In 1937, Jay Hanna “Dizzy” Dean was the starting pitcher for the National League in the All-Star Game. Dizzy enjoyed a very successful career, part of which he spent with our very own Chicago Cubs. This hall of fame baseball player was also the last National League pitcher to win a whopping 30 games in a single season.
“Fractured?! The damn thing’s broken!”
Between ages 23 and 27, Dizzy was regarded as possibly the best pitcher in baseball. By age 28, he was thought of as just another pitcher. He eventually succumbed to shoulder injury in his throwing arm that effectively ended his career. How did such a prolific pitcher have such a quick fall from greatness? The reason can be traced back to that 1937 All-Star game. In that game, “Ol’ Diz” took a line drive back to the mound right off the big toe on his left foot. The staff went out to take a look and told Dizzy that his toe was fractured. His reply: “Fractured?! The damn thing’s broken!”
In an effort to avoid landing so hard on his fractured toe, Dean attempted to change his throwing mechanics. This subtle change in mechanics caused him to lose proper positioning of his shoulder during his throwing motion and quickly damaged his shoulder, thus ending his career as a pitcher.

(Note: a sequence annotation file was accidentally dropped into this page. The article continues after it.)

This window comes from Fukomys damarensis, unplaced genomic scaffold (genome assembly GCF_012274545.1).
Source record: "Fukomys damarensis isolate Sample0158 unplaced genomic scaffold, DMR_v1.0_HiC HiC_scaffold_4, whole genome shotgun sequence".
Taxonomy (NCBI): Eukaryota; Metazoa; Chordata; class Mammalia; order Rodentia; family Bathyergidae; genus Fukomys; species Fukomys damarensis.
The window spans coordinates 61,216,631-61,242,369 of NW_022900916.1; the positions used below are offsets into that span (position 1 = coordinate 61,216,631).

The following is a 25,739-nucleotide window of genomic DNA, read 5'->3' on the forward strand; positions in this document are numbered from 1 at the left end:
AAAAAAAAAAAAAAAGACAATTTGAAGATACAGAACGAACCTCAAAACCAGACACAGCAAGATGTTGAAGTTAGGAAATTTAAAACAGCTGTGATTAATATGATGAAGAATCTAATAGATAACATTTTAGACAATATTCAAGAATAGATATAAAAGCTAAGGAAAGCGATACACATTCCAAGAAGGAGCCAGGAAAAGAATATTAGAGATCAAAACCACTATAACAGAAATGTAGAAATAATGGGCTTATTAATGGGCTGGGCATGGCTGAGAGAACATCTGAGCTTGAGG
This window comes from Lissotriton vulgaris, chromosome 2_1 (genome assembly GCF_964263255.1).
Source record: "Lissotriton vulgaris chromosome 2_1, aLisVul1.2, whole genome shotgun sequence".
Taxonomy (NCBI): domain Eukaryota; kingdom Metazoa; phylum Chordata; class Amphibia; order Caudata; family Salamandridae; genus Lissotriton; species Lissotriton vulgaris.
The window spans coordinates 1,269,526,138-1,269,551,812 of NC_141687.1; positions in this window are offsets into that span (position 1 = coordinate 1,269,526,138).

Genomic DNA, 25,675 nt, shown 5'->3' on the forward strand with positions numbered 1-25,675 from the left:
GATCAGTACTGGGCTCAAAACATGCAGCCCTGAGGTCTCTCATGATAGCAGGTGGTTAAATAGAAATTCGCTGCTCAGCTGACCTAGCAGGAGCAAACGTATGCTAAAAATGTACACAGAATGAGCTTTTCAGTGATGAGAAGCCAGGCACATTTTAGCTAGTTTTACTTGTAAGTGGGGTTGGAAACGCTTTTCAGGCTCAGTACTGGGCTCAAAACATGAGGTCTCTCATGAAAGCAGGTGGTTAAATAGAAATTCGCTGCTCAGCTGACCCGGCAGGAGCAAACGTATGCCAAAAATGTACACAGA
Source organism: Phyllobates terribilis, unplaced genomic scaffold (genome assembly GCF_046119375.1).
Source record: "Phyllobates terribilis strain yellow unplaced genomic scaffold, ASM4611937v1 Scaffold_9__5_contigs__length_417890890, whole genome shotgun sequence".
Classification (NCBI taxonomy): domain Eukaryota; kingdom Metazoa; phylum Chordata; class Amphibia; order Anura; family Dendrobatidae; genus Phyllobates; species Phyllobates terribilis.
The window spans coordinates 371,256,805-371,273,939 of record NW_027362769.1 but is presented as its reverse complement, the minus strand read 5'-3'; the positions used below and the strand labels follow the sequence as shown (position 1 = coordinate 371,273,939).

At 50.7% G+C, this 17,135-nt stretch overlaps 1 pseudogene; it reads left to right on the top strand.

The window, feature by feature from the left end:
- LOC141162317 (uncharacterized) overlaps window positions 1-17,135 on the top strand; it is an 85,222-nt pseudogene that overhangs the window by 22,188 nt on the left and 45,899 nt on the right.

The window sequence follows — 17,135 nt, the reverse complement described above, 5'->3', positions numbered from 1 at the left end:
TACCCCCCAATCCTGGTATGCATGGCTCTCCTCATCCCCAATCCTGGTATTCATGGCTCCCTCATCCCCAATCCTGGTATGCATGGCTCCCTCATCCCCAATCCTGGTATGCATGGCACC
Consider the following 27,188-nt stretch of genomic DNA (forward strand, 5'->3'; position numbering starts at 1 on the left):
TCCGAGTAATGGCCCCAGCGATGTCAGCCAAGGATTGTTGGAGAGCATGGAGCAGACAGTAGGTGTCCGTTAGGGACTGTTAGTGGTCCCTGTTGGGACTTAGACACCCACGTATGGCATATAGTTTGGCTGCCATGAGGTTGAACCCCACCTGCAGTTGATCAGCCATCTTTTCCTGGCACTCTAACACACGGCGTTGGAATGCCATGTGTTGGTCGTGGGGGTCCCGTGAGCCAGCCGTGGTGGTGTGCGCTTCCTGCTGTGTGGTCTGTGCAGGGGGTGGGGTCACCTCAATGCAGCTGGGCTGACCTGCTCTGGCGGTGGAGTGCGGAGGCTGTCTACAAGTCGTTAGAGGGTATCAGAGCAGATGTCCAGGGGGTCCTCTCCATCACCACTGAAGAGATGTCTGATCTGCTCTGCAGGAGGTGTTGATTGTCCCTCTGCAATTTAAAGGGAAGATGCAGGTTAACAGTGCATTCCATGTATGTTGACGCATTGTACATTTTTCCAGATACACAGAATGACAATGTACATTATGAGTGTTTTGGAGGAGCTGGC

What does this injury to Dizzy Dean teach us? That the toe is somehow intricately linked to the shoulder? Not exactly. It shows us the importance of the kinetic chain. When we exercise, run, catch, throw, or move at all, a series of events take place in an orchestrated fashion. When Dizzy tried changing the way his foot struck the ground, he created chaos in a system that had been finely tuned to work a certain way. It changed the vector of force through his lower body, which causes little leaks of energy along the way. It changed the amount of rotation available at his hips. It changed the alignment of his torso as it relates to both his lower body and his shoulder. And it ultimately changed the angle at which his arm traveled as he threw the baseball. It’s amazing how a small change in something on the opposite end of your body can have repercussions on the entire kinetic chain.
When one part of our body is not working properly due to pain, lack of range of motion, tight muscles, lack of core strength, etc., it is always going to cause compensation in another area of the body. Our bodies do not work in terms of single muscles. We function in terms of movement patterns. So if you don’t have the proper motion or joint mechanics somewhere in the body, your body will find away around it and call on another joint or tissue to bear the extra load. Over time this inefficient pattern will break down joints leading to degeneration and overuse injuries we see here in the office every day.
So learn something from Ol’ Dizzy Dean and get evaluated for kinks in your kinetic chain. Odds are if you’re dealing with sore joints and tight muscles, you’ve got some dysfunctional joint mechanics that are causing compensations throughout the body.
Dr. Jeffrey Jones D.C., C.S.C.S.